We talked to many people in both towns, and asked questions about the way they perceive their history and the role and character of the “other.” We observed that the blend of “us-other” operates for both groups with reference to their identity. We watched how the public sphere influences young and old, and how people react to related “difficult” questions. Stereotypes characterize the discourse of the inhabitants of the two towns:  the “other” is negative because he is the same throughout history. Insecurity related to sovereignty is the second aspect: “they invaded our land, they may do it again!” Both the stereotypes and the insecurities are justified by references to old times.

The past is projected into the future. “History” is reminded and reproduced by various means but always one-sided. The “other’ is being taught stereotypically not only in classrooms as shown in the film but by many other public manifestations: The national celebrations foster militarism, the museums and the monuments reinforce the national myths that recreate the bipolar controversy. The residents of the two towns either reject or try to silence events that they contradict their beliefs. Especially the better educated ones repeat “with absolute confidence”, as one of them said, that there is no prejudice in their town vis-à-vis the “other”. It is only “the other town” to be blamed. 
The documentary also shows that there are exceptions to the rule. There are individuals who clearly express their concern for the “education” that is dominant in the two societies.

A booklet accompanies the documentary where some scenes are further discussed and some recurring questions put after the projections are answered.  The problematic of the film can be summarized in a passage that is included in this booklet: “Why is the past interpreted so differently in the two countries? When and how did these mutual prejudices arise? Is our hatred and distrust of one another the result of what happened in the past or a reflection of what we’ve been told at school, at home, or on television?”

Various universities at present make use of this documentary to discuss issues of political science, conflict resolution, national images and stereotypes, international relations. 

The film has won the Audience Award at the Thessaloniki International Documentary Film Festival (March 2011) where it made its premiere. Until now The Other Town was shown in many festivals, in universities and in institutions in Turkey, in Greece, in the USA, etc. In December 2011 it received the Special Documentary  award in the 16. Boston Turkish Cultural Festival and in October 2012 the Best Historical Documentary Award at the Greek Film Festival of Chicago. It has not been in the market yet. The residents of the two towns speak, naturally, in Turkish and Greek and at present there are two versions of the film: One with English subtitles and one with Turkish subtitles. The original filming exceeds eighty hours but the documentary itself is forty five minutes.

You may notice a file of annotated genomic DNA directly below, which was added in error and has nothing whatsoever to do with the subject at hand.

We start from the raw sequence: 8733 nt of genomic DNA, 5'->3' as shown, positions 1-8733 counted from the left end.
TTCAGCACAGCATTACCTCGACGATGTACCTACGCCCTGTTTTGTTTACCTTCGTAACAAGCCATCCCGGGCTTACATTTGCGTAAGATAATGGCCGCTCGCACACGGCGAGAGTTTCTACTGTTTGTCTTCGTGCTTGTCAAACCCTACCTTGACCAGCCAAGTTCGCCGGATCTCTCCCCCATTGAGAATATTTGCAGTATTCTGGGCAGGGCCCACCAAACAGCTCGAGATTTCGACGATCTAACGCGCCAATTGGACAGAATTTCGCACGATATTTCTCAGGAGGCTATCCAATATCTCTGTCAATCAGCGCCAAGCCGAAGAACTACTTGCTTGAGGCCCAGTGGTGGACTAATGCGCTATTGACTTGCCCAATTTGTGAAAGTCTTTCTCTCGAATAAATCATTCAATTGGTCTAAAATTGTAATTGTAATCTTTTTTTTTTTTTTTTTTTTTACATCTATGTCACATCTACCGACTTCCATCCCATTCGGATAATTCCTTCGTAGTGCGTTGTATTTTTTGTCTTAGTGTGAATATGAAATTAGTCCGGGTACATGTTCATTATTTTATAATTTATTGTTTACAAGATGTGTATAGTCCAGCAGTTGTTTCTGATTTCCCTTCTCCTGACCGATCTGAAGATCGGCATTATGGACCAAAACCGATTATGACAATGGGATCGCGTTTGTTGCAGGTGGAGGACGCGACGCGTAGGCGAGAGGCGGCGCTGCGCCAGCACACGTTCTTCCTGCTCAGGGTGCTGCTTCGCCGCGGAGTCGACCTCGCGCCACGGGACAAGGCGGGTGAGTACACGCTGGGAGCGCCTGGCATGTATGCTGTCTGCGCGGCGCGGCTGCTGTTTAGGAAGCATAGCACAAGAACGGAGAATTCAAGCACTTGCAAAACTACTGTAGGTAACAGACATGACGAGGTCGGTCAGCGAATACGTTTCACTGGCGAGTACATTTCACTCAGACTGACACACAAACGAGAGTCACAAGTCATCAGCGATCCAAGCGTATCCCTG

Our documentary is critical to the “educational” practices of Greece and Turkey. The negative effects can be traced in what both sides say about the “other”. We were worried we will face reactions from the audience. On the contrary and to our great relief we received almost in all cases only positive comments. We believe that this shows that both communities are ready to face their shortcomings once these are presented impartially.
Nefin Dinc, worked as an Associate Professor at State University of New York at Fredonia until June 2013 and she is now in Turkey working on her new documentary projects. She studied Economics at Ankara University, Political Science Faculty. She has a Masters degree in Media and Culture from Strathclyde University, Scotland as well as a MFA degree in Documentary Filmmaking from the University of North Texas, U.S.A. She produced six documentaries and she is also the Project Director of Youth Filmmaking Project in Turkey which is a project sponsored by the U.S. Department of State, teaching young Turkish students how to make short films, for which she is now working on the documentary film.
Hercules (Iraklis) Millas was born and brought up in Turkey and presently lives in Greece. He has a Ph.D. degree in political science and a B.Sc. in civil engineering. In the years 1968-1985 he worked as a civil engineer in various countries. He contributed in establishing the Greek literature department at Ankara University and he taught Turkish literature and history at Greek universities. His translations, mostly Greek and Turkish poetry, comprise publications of more than twenty books. He published ten books and many articles on Greek-Turkish relations, focused on interethnic perceptions, stereotypes and images. He received the ‘Abdi Ipekçi Peace Award’, the ‘Dido Sotiriou’ award of the Hellenic Authors’ Society and the award ‘Free Thinking’ of Publishers’ Association of Turkey.”
The film will be shown with English subtitles & the discussion will be in English. Languages spoken in the film: Greek and Turkish.